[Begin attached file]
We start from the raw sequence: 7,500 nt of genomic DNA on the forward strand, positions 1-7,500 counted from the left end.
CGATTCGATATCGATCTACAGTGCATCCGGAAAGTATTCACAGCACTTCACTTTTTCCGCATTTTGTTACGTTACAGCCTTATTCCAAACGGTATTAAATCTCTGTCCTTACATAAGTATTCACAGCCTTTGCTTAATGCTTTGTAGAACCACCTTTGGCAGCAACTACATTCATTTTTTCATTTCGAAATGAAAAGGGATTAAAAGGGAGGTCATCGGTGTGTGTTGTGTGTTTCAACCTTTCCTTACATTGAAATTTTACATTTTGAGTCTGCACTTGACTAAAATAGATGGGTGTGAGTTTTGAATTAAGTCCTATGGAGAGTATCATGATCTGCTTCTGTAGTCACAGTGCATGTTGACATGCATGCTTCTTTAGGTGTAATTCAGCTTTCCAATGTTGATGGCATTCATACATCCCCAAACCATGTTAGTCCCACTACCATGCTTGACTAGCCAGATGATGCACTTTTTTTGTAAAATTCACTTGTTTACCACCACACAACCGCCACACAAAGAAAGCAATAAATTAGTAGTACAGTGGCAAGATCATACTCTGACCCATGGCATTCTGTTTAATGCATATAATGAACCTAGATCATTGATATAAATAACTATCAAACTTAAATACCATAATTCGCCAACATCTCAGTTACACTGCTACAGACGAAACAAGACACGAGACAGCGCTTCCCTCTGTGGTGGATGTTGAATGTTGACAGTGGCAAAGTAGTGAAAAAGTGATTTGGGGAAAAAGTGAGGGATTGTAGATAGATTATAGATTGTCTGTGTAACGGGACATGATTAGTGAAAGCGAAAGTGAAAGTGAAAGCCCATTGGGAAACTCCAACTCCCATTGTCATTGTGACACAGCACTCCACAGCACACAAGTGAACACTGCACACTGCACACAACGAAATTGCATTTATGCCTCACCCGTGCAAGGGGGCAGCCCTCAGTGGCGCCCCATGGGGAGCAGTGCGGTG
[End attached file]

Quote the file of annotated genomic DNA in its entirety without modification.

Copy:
We start from the raw sequence: 7,500 nt of genomic DNA on the forward strand, positions 1-7,500 counted from the left end.
CGATTCGATATCGATCTACAGTGCATCCGGAAAGTATTCACAGCACTTCACTTTTTCCGCATTTTGTTACGTTACAGCCTTATTCCAAACGGTATTAAATCTCTGTCCTTACATAAGTATTCACAGCCTTTGCTTAATGCTTTGTAGAACCACCTTTGGCAGCAACTACATTCATTTTTTCATTTCGAAATGAAAAGGGATTAAAAGGGAGGTCATCGGTGTGTGTTGTGTGTTTCAACCTTTCCTTACATTGAAATTTTACATTTTGAGTCTGCACTTGACTAAAATAGATGGGTGTGAGTTTTGAATTAAGTCCTATGGAGAGTATCATGATCTGCTTCTGTAGTCACAGTGCATGTTGACATGCATGCTTCTTTAGGTGTAATTCAGCTTTCCAATGTTGATGGCATTCATACATCCCCAAACCATGTTAGTCCCACTACCATGCTTGACTAGCCAGATGATGCACTTTTTTTGTAAAATTCACTTGTTTACCACCACACAACCGCCACACAAAGAAAGCAATAAATTAGTAGTACAGTGGCAAGATCATACTCTGACCCATGGCATTCTGTTTAATGCATATAATGAACCTAGATCATTGATATAAATAACTATCAAACTTAAATACCATAATTCGCCAACATCTCAGTTACACTGCTACAGACGAAACAAGACACGAGACAGCGCTTCCCTCTGTGGTGGATGTTGAATGTTGACAGTGGCAAAGTAGTGAAAAAGTGATTTGGGGAAAAAGTGAGGGATTGTAGATAGATTATAGATTGTCTGTGTAACGGGACATGATTAGTGAAAGCGAAAGTGAAAGTGAAAGCCCATTGGGAAACTCCAACTCCCATTGTCATTGTGACACAGCACTCCACAGCACACAAGTGAACACTGCACACTGCACACAACGAAATTGCATTTATGCCTCACCCGTGCAAGGGGGCAGCCCTCAGTGGCGCCCCATGGGGAGCAGTGCGGTG